Against a female challenger with a girl-power job, the "war on women" charge against Heck looks tempting, especially considering his recent vote to ban women from obtaining abortions after 20 weeks. That line of attack backfired, however, when Heck's last opponent accused him of shunning victims of rape and domestic violence in an incendiary television ad. Heck fired back with a spot starring his wife, Lisa, in which she acknowledged abuse by her first husband.
"I've stood up to a bully before, and I won't let John Oceguera push my family around now to advance his campaign," she said.
No wonder one of the women at the Republican club meeting called Lisa Heck "his secret weapon." Still, he's inoculating himself for the next campaign by sponsoring legislation to protect women in the armed services from sexual harassment and abuse.
Heck's modest upbringing—he was the first in his family to attend college—also helps counter the inevitable Democratic attacks that Republicans are hostile to unions and the middle class. When he was a child, his family lived in a one-bedroom basement apartment in Queens, N.Y. His father worked in a grocery store and was shot in a holdup.
"My dad couldn't work for three years, and if it wasn't for the union that he belonged to, my family probably would have starved," Heck says. By that time, he and his parents and two siblings were living in Long Island and faced losing their home to foreclosure. They moved to northeastern Pennsylvania. "It's one reason I really commiserate with people here in southern Nevada that are having a hard time staying in their homes," he says.
Heck also has picked teams carefully; he's a member of the little-known Bipartisan Working Group, not the House Tea Party Caucus. When the class of 2010 was spearheading pie-in-the-sky repeals of Obamacare, Heck's first bill was to renew and expand the Hoover Dam's electric-power contracts. When fellow Republicans were spewing big-government conspiracies behind the Internal Revenue Service's targeting of tea-party groups, Heck put out a brief, bloodless statement calling for "a thorough effort to not only hold all responsible individuals accountable but also put in place the proper protections."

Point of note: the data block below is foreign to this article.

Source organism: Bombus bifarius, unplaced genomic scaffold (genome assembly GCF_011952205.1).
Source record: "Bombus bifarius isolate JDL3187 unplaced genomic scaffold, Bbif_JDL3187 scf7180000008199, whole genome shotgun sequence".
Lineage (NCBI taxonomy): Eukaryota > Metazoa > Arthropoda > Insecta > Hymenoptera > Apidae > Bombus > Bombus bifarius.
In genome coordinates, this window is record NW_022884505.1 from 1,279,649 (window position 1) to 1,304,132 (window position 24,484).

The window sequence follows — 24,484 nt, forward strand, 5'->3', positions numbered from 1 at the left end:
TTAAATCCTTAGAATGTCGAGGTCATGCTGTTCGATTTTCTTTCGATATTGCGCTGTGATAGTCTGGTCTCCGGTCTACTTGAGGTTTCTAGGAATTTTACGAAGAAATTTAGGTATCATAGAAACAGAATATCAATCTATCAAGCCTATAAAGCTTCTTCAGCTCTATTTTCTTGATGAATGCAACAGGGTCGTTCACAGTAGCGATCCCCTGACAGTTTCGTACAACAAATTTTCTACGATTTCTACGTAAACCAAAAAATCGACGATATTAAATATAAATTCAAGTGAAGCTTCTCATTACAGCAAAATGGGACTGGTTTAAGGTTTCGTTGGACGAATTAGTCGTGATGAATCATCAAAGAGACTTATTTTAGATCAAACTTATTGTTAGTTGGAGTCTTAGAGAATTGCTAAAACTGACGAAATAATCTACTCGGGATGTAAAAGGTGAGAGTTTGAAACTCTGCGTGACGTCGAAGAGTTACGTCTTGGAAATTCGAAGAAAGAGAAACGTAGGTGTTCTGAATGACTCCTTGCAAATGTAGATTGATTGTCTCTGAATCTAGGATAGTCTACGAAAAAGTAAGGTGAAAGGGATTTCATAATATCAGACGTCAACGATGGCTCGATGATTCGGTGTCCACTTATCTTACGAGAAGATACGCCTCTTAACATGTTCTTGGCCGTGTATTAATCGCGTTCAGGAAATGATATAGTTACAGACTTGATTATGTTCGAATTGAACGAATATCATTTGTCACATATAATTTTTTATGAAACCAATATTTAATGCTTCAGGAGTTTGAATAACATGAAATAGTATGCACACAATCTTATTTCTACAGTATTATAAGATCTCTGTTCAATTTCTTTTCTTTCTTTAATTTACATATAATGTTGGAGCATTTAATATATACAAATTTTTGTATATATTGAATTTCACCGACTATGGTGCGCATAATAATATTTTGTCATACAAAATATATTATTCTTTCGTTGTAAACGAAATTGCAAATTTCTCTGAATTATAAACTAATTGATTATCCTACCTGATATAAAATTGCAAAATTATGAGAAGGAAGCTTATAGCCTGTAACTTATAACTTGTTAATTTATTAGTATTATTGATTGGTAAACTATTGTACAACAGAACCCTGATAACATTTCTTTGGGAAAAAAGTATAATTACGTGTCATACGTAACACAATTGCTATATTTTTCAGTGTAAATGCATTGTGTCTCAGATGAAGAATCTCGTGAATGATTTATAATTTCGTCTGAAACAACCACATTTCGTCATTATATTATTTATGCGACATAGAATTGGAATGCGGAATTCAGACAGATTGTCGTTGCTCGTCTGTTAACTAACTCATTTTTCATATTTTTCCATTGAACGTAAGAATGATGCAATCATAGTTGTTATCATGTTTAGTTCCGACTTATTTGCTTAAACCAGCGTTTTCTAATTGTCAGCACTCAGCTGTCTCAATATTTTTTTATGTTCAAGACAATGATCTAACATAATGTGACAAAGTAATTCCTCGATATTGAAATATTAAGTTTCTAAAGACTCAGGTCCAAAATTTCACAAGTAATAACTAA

Nothing controversial there, but his comments about the 14th Amendment will give Democrats and outside groups something to work with as they try to pry the House from GOP control.
"If Joe Heck is serious about being the moderate he's trying to portray himself, then he has some work to do," says Matt Inzeo, a spokesman for the Democratic Congressional Campaign Committee.
The political brain trust behind Heck is Ryan Erwin, founder and president of RedRock Strategies in Las Vegas and the former head of the state parties in Nevada and California. The view from his office is of mountains, palm trees, and stucco roofs.
Calling Bilbray-Kohn a "true unapologetic liberal," Erwin argued that Heck is shielded from charges of partisanship by the gravitas that comes with being an emergency-room doctor and a colonel in the Army Reserve. He's deployed three times, most recently in 2008 to Iraq. "One thing that will be hard for them to knock down is the level of respect for Joe Heck that carries beyond partisan boundaries," Erwin says. "That is an asset that can't be taken for granted. It's character."
Just in case, Heck has set up a leadership PAC, a type of political committee that can collect and spend money with few strings attached. His traditional reelection account had raised nearly $300,000 as of the end of March, with big checks coming from the medical and gambling industries as well as Republican leaders such as House Majority Leader Eric Cantor of Virginia and Rep. Jeb Hensarling of Texas. He's braced for those ties to GOP leadership, as well as his votes on abortion and immigration, to become fodder in attack ads. "I vote a certain way and the Left calls me a tea-party extremist," he says. "I vote another way and the Right calls me a RINO (Republican in name only). I'll leave the labels to the political pundits."
Easy for him to say. But if either of those labels stick, Joe Heck is probably screwed.
Scott Bland contributed contributed to this article.